IPA: [ˈʔaʊtoˌba:n] ( listen), plural Autobahnen) is the federal controlled-access highway system in Germany. The official German term is Bundesautobahn (plural Bundesautobahnen, abbreviated BAB), which translates as "federal motorway"
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Intercity-Express
The Intercity-Express
Intercity-Express
(written as InterCityExpress in Austria, Denmark, Switzerland
Switzerland
and, formerly, in Germany) or ICE (German pronunciation: [iːtseːˈʔeː]) is a system of high-speed trains predominantly running in Germany
Germany
and its surrounding countries. It is the highest service category offered by DB Fernverkehr and is the flagship of Deutsche Bahn. The brand name "ICE" is among the best-known in Germany, with a brand awareness close to 100%, according to DB.[1] There are currently 259 trainsets in six different versions of the ICE vehicles in use, named ICE 1
ICE 1
(deployed in 1991), ICE 2 (1996), ICE T
ICE T
(1999), ICE 3
ICE 3
(1999) and ICE TD
ICE TD
(2001–2003, back in service 2007) , ICE 4
ICE 4
(2017, formerly named ICx)
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Old Town
The old town of a city or town is its historic or original core. Although the city is usually larger in its present form, many cities have redesignated this part of the city to commemorate its origins after thorough renovations. There are many places throughout the world named old town (and this is sometimes construed as a proper noun and capitalized)
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Fachhochschule
A Fachhochschule (German: [ˈfaxhoːxʃuːlə] ( listen); plural Fachhochschulen), abbreviated FH, or University
University
of Applied Sciences (UAS) is a German tertiary education institution, specializing in topical areas (e.g. engineering, technology or business). Fachhochschulen were first founded in Germany, and were later adopted in Austria, Liechtenstein, Switzerland, Cyprus
Cyprus
and Greece
Greece
. An increasing number of Fachhochschulen are abbreviated as Hochschule, the generic term in Germany
Germany
for institutions awarding academic degrees in higher education, or expanded as Hochschule für angewandte Wissenschaften (HAW). Universities of Applied Sciences are primarily designed with a focus on teaching professional skills
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Hanover
Hanover
Hanover
or Hannover
Hannover
(/ˈhænoʊvər, -nə-/; German: Hannover [haˈnoːfɐ] ( listen)), on the River Leine, is the capital and largest city of the German state of Lower Saxony
Lower Saxony
(Niedersachsen), and was once by personal union the family seat of the Hanoverian Kings of the United Kingdom
United Kingdom
of Great Britain
Great Britain
and Ireland, under their title as the dukes of Brunswick-Lüneburg
Brunswick-Lüneburg
(later described as the Elector of Hanover)
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Berlin
Berlin
Berlin
(/bɜːrˈlɪn/, German: [bɛɐ̯ˈliːn] ( listen)) is the capital and the largest city of Germany, as well as one of its 16 constituent states. With a steadily growing population of approximately 3.7 million,[4] Berlin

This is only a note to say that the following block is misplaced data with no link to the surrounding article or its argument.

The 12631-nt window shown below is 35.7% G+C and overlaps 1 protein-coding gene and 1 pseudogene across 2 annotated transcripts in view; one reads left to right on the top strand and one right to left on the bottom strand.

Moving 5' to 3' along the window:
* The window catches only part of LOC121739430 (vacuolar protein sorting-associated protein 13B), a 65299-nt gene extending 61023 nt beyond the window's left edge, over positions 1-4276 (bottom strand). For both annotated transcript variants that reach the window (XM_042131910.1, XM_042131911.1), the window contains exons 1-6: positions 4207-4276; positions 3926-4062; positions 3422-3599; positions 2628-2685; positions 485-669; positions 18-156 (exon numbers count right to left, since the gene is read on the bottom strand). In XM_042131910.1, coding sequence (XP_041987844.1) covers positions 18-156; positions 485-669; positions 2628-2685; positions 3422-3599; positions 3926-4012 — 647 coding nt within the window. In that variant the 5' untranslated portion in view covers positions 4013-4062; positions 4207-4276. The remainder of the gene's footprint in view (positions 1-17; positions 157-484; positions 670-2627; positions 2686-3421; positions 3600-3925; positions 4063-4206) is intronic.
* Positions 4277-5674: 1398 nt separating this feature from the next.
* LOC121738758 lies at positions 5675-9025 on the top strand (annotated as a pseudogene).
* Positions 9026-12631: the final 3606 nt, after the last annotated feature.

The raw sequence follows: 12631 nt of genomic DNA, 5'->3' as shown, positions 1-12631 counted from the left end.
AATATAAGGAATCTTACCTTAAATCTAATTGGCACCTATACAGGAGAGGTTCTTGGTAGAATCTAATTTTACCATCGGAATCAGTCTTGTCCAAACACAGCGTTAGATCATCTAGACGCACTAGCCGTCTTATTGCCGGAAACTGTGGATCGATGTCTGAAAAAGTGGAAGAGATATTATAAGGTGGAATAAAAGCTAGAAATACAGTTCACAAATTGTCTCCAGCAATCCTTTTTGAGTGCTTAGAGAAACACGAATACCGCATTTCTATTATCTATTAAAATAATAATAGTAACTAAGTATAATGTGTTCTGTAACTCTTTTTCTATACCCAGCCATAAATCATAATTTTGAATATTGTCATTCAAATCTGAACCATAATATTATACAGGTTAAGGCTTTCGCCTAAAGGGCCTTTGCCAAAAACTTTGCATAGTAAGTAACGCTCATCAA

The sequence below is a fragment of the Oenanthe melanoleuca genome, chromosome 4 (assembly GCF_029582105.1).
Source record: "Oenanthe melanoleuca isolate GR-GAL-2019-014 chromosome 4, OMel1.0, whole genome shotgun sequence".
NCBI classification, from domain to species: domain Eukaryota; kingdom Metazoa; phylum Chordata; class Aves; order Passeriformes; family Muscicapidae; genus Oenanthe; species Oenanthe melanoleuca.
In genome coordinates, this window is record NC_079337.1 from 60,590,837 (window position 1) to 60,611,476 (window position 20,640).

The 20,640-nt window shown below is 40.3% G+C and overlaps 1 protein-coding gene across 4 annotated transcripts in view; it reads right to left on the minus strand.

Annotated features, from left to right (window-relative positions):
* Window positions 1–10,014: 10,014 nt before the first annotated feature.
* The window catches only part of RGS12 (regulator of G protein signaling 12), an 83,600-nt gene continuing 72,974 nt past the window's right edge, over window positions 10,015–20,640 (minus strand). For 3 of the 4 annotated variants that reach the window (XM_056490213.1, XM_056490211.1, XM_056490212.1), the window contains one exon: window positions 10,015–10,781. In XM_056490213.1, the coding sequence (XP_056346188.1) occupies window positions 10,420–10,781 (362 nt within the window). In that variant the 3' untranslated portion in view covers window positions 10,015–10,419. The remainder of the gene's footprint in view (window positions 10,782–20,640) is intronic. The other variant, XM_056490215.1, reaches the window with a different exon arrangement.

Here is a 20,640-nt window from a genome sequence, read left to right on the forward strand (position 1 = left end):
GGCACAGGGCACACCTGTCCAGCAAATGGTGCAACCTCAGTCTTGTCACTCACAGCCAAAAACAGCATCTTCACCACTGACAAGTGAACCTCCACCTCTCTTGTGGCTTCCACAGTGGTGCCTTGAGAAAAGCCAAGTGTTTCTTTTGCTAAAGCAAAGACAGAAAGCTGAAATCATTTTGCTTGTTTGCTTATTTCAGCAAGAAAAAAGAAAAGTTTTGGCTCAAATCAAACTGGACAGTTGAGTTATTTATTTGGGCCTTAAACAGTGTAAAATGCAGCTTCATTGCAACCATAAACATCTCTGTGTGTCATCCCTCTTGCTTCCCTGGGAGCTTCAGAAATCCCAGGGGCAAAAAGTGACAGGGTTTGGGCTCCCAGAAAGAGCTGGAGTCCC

Berlin
is the second most populous city proper in the European Union
European Union
behind London
London
and the seventh most populous urban area in the European Union.[5] Located in northeastern Germany
Germany
on the banks of the rivers Spree
Spree
and Havel, it is the centre of the Berlin- Brandenburg
Brandenburg
Metropolitan Region, which has roughly 6 million residents from more than 180 nations.[6][7][8][9] Due to its location in the European Plain, Berlin
Berlin
is influenced by a temperate seasonal climate
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Elbe
The Elbe
Elbe
(/ˈɛlbə/; Czech:  Labe (help·info) [ˈlabɛ]; German: Elbe
Elbe
[ˈɛlbə]; Low German: Elv) is one of the major rivers of Central Europe. It rises in the Krkonoše Mountains
Krkonoše Mountains
of the northern Czech Republic
Czech Republic
before traversing much of Bohemia
Bohemia
(Czech Republic), then Germany
Germany
and flowing into the North Sea
North Sea
at Cuxhaven, 110 km (68 mi) northwest of Hamburg. Its total length is 1,094 kilometres (680 mi).[1] The Elbe's major tributaries include the rivers Vltava, Saale, Havel, Mulde, Schwarze Elster, and Ohře.[1] The Elbe
Elbe
river basin, comprising the Elbe
Elbe
and its tributaries, has a catchment area of 148,268 square kilometres (57,247 sq mi), the fourth largest in Europe
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Interchange Station
An interchange station or a transfer station is a train station for more than one railway route in a public transport system that allows passengers to change from one route to another, often without having to leave a station or pay an additional fare. Transfer may occur within the same mode, or between rail modes, or to buses (for stations with bus termini attached). Such stations usually have more platforms than single route stations. These stations can exist in either commercial centers or on the city outskirts in residential areas